Trust is important in any relationship, but especially important in your romantic relationship. When trust is broken, it is often difficult to even process how to start rebuilding trust. Trust can be broken in many ways, but there tends to be pretty consistent necessities to rebuild trust. If you and your partner are working to rebuild trust, check out these 5 tips help with the process.
1.There’s Gotta Be Some Proof
If you have broken trust in your relationship, then there will have to be some proof that things have changed. Whether trust has been broken through infidelity, finances, substance use, etc, your partner will need to see some proof that they can trust you again. Afterall, it’s important that your partner can see and have validation that trust can be repaired. Now, this is not to say that you should show text messages and call logs for the rest of your life. But, after trust is initially broken, this can help your partner to see the changes that have been made and to have some security in working to rebuild trust.
2.Be There In ALL Situations
Now, this tip is essential to rebuilding trust. Oftentimes, when trust has been broken, the partner who broke the trust will try to show that they are trustworthy again, but will only show this in the area that trust was broken (i.e. that they are no longer having an affair, that they are being transparent with substance use, that they are handling finances better, etc). Although it is important to show that you are trustworthy in the area that trust was broken, trust is something that is apart of ALL aspects of your relationship.
How do you show your partner that you are there for them? Or, how do you show your partner that they can depend on you? Does your partner have a sense of comfort in turning to you with hard emotions? How do you show your partner that you are empathetic to their experience? Being there for your partner in all situations means that you have an awareness of what they are going through and that you are there to help support them.
After trust has been broken it is inevitable that you and your partner are going to talk about difficult topics. Both you and your partner are experiencing your own processes around trust and the process to rebuild trust, and so, hard conversations are to be expected. When your partner comes to you with worries, sadness, anger, frustrations, and questions, be there to listen. Don’t focus on defending yourself or feeling that you need to have all the answers. Be there to listen and be empathetic in knowing that your partner is struggling in this process. Additionally, take responsibility for your part and avoid saying “but, if you did/didn’t do.. then..”. Your partner does not want to hear “but” statements. When accepting responsibility, focus on only stating your part.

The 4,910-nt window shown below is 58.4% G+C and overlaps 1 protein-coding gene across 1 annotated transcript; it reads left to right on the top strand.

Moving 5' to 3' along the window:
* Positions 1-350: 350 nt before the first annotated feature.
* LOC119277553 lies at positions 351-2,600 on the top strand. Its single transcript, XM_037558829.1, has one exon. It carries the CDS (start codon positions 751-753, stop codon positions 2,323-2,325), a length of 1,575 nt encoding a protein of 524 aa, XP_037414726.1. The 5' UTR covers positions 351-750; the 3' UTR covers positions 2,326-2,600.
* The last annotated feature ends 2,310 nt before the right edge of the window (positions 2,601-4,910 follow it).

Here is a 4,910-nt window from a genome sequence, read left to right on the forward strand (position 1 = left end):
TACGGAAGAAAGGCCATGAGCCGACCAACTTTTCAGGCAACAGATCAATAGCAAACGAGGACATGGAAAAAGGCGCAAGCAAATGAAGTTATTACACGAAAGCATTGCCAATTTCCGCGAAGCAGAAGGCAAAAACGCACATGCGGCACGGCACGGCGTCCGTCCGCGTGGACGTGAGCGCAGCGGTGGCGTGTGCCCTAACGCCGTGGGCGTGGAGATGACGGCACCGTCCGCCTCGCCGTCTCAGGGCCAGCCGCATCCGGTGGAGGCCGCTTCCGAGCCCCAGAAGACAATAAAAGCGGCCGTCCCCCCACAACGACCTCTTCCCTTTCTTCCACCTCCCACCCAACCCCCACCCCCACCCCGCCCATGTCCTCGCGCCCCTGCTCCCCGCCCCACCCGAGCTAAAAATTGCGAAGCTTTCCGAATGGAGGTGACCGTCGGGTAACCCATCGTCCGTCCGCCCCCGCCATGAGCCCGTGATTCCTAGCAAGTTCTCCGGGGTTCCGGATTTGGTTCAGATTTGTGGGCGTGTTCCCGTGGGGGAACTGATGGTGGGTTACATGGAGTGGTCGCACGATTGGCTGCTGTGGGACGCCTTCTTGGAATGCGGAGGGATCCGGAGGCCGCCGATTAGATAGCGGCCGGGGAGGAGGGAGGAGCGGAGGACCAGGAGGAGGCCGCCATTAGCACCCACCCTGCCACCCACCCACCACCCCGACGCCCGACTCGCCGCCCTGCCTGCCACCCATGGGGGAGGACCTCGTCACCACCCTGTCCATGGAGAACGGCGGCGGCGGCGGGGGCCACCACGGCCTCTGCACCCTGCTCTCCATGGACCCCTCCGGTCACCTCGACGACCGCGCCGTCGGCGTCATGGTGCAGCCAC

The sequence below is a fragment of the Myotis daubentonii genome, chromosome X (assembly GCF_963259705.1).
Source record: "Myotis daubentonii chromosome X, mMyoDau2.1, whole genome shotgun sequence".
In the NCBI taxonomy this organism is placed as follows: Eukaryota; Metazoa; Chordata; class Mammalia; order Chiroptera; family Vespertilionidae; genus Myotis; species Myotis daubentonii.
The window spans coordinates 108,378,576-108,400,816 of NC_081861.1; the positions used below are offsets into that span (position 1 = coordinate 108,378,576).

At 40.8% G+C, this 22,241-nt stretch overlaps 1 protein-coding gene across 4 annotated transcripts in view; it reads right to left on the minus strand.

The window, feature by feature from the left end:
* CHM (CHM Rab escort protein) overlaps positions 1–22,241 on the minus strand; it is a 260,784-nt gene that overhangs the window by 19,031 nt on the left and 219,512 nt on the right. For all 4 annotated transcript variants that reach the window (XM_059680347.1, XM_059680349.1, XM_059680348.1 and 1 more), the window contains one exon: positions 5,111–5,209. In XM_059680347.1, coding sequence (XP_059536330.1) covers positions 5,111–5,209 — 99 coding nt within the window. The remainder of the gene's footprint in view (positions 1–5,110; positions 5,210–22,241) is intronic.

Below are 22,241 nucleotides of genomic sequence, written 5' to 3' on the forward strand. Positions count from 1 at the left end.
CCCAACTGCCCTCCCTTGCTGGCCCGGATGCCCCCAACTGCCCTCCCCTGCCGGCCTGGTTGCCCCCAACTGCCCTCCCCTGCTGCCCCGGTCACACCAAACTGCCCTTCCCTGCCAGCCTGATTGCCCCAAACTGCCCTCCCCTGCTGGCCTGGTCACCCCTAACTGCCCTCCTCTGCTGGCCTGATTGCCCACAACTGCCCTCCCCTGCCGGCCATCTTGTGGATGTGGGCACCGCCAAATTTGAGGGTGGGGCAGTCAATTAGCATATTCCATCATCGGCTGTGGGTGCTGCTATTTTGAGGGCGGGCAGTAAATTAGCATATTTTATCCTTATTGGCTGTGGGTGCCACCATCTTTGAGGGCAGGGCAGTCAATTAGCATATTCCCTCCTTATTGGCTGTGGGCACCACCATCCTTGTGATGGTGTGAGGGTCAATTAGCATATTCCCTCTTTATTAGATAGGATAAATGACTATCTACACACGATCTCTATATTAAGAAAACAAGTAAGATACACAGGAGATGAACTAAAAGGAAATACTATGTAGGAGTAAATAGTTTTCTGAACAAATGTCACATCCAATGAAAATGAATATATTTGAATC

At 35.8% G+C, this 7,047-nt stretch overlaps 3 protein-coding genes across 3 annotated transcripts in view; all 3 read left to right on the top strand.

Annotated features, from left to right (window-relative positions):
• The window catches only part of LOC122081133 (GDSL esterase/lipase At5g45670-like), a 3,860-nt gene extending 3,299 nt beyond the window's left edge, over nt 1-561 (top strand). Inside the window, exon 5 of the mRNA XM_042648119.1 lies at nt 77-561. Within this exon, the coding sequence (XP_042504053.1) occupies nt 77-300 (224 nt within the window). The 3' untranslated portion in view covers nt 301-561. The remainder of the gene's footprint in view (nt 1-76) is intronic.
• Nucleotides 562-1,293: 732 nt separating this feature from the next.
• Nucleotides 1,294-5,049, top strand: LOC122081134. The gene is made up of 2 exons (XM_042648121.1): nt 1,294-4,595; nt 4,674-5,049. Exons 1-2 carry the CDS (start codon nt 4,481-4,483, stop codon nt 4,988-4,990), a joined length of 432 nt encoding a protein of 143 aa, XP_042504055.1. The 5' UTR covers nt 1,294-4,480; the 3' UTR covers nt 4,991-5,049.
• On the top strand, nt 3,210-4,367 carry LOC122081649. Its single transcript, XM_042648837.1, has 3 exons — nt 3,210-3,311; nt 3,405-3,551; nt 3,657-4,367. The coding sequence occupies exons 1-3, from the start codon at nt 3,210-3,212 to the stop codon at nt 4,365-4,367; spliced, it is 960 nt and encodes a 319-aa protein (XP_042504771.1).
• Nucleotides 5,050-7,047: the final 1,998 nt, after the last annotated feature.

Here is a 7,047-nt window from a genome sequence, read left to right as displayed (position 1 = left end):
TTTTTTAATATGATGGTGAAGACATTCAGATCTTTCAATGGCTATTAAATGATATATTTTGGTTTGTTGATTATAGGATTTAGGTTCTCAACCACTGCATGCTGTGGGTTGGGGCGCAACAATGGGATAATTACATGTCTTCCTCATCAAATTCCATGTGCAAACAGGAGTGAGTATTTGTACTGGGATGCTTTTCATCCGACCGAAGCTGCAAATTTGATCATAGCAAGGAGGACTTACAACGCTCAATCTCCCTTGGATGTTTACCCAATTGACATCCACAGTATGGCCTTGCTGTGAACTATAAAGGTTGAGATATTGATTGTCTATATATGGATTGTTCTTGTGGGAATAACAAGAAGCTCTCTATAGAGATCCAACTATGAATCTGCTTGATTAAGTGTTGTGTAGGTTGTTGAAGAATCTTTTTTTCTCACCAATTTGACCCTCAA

4.Figure Out What Led To This
Throughout the process of rebuilding trust, it’s important to figure out what led to trust being broken in the first place. What was happening within yourself and the relationship that led to trust being broken? This part is important in that you don’t want to repeat the same cycle with your partner. Work with your partner to consider what changes need to happen in the relationship in order for the relationship to be fulfilling for both of you. What work do you need to do on yourself and what work needs to be done as a couple?
5.Be Patient With It
Now, no one likes to hear that there is no exact time frame for trust to be rebuilt. But, the reality is that rebuilding trust takes time. It’s a process. As previously mentioned, both you and your partner are going to have your own processes to rebuilding trust and different emotions that come up as a result. Be prepared for this by reminding yourself that rebuilding trust takes time. Focus on your improvements and look for ways that this can help strengthen your relationship to keep you going.
Trust can be rebuilt if the right work is put in. So, to work towards rebuilding trust, show some proof, be there for your partner, listen and communicate, figure out why trust was broken, and be patient with the process. Rebuilding trust can be strengthening for your relationship.
Amanda Cummins is an associate therapist with The Marriage and Family Clinic. She focuses on working with couples in distress as well as families and children in transitions. As a Denver Native, Amanda enjoys hiking, yoga, and spending time with her family.